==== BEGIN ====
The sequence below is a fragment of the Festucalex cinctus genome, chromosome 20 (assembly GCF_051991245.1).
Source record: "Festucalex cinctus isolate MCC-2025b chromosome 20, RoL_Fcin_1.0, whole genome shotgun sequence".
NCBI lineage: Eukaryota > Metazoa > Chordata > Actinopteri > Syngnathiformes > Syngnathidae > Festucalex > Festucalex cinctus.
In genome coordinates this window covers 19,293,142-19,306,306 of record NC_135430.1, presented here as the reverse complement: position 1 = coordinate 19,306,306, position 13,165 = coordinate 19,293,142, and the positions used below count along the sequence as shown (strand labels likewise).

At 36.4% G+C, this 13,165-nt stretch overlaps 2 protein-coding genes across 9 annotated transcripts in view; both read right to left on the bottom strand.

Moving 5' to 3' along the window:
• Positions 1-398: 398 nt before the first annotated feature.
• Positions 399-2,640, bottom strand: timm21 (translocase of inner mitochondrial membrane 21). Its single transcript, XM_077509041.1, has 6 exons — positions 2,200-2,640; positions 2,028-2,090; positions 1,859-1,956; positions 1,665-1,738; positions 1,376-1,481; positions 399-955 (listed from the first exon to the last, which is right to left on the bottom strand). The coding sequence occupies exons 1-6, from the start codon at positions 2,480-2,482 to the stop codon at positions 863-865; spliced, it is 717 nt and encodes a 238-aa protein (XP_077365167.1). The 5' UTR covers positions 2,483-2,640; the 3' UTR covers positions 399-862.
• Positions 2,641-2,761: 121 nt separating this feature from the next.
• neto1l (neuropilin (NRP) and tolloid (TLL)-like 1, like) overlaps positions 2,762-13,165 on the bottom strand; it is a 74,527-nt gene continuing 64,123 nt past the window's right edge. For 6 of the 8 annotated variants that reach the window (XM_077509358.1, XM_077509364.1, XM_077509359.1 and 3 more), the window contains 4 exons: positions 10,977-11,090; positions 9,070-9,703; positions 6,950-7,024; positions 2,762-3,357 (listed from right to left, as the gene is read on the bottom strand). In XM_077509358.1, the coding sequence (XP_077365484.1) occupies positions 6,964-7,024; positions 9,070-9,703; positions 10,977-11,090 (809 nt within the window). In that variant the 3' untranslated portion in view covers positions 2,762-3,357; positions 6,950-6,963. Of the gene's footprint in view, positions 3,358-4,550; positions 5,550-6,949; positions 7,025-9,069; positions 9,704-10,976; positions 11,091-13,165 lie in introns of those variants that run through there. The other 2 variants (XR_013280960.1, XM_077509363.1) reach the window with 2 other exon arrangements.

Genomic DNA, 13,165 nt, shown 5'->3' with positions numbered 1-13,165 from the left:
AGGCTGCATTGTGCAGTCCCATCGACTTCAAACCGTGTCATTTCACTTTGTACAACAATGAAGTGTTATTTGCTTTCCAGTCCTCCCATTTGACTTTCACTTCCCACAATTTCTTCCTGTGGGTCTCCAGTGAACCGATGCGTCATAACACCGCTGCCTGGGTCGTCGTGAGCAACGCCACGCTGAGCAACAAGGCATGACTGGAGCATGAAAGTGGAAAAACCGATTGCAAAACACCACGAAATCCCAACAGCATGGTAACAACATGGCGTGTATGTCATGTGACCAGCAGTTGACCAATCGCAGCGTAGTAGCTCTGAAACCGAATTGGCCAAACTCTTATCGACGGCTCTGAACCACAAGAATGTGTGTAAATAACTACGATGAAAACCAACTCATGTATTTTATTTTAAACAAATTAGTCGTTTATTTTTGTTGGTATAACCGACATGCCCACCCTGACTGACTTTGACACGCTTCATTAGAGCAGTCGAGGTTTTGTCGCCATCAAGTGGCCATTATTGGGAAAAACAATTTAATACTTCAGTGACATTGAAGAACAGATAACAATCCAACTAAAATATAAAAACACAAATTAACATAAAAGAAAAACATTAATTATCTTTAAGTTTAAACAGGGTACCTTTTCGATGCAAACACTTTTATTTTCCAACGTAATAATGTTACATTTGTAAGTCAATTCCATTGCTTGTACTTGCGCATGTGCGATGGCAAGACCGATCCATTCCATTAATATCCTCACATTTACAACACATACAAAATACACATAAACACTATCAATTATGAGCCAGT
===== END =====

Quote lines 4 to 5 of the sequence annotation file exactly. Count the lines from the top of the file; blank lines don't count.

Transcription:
In genome coordinates this window covers 19,293,142-19,306,306 of record NC_135430.1, presented here as the reverse complement: position 1 = coordinate 19,306,306, position 13,165 = coordinate 19,293,142, and the positions used below count along the sequence as shown (strand labels likewise).

At 36.4% G+C, this 13,165-nt stretch overlaps 2 protein-coding genes across 9 annotated transcripts in view; both read right to left on the bottom strand.